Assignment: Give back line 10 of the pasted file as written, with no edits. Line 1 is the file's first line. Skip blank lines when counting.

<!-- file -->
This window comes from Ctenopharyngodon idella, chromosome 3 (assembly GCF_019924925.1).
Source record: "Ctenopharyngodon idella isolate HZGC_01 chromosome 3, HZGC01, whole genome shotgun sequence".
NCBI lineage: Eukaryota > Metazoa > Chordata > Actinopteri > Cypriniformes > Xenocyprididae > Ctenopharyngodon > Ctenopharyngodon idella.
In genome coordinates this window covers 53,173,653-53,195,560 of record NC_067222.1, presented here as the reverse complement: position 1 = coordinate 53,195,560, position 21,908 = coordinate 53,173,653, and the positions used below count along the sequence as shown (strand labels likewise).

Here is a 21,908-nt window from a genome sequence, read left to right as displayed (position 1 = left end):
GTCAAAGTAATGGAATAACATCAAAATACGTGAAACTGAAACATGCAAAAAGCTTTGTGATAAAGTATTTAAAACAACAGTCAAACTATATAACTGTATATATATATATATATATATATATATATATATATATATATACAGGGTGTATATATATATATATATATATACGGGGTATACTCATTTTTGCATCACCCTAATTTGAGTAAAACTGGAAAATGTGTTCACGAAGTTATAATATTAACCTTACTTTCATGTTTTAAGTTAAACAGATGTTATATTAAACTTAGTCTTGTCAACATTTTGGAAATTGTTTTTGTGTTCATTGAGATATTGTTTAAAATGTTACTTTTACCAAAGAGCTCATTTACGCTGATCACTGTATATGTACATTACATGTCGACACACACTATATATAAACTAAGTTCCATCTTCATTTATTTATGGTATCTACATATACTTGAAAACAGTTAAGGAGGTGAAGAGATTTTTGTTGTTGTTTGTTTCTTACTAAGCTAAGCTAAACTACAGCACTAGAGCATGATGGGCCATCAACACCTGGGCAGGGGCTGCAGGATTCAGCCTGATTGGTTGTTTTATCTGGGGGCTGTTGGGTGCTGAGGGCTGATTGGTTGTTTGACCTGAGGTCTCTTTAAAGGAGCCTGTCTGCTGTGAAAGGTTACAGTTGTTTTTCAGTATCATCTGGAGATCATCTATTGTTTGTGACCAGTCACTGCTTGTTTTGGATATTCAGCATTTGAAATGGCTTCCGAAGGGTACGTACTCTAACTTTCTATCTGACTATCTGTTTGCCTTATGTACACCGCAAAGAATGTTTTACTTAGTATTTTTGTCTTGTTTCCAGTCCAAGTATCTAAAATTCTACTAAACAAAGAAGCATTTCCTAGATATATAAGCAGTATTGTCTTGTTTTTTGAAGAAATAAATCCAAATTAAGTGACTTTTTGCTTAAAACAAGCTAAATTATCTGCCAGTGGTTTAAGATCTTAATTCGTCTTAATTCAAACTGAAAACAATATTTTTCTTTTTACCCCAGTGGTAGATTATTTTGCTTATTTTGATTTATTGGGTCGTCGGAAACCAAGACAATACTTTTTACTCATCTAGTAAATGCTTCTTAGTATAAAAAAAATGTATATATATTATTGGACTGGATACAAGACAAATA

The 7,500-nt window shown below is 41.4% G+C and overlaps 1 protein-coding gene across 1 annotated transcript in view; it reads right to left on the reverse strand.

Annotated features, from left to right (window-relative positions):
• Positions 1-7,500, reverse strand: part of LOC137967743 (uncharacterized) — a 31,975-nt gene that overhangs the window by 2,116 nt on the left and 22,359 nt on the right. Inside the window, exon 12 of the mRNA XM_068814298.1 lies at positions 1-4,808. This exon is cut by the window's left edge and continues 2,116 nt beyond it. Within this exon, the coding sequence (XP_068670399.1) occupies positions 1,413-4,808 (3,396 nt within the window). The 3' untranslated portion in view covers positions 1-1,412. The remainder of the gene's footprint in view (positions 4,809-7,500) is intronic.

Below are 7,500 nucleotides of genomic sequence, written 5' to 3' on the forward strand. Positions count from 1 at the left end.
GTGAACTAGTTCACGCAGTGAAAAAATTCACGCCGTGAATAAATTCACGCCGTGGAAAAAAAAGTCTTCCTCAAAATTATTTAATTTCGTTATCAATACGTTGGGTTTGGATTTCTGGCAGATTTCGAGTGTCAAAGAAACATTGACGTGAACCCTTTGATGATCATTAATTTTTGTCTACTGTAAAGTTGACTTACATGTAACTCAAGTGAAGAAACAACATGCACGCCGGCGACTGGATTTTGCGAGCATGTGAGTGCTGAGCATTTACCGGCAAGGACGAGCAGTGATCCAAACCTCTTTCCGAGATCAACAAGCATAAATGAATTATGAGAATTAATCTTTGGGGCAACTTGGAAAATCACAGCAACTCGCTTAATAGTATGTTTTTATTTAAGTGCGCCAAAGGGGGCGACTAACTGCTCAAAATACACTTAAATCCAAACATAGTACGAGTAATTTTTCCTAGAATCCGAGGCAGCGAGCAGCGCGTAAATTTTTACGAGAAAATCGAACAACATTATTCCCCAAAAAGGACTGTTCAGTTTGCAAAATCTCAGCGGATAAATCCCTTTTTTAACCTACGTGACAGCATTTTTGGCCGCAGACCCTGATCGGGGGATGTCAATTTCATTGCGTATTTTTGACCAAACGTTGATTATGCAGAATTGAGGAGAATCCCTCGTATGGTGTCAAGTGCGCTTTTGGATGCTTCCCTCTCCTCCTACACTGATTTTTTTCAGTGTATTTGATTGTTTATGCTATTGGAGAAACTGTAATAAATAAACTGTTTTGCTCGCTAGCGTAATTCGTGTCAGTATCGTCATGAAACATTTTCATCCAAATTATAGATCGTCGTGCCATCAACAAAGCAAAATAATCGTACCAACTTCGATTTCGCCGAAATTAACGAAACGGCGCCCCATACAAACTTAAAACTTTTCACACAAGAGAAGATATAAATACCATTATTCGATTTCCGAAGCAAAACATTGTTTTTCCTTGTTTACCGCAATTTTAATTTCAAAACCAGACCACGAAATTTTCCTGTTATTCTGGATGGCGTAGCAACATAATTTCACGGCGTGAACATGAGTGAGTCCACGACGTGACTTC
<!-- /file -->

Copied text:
Below are 7,500 nucleotides of genomic sequence, written 5' to 3' on the forward strand. Positions count from 1 at the left end.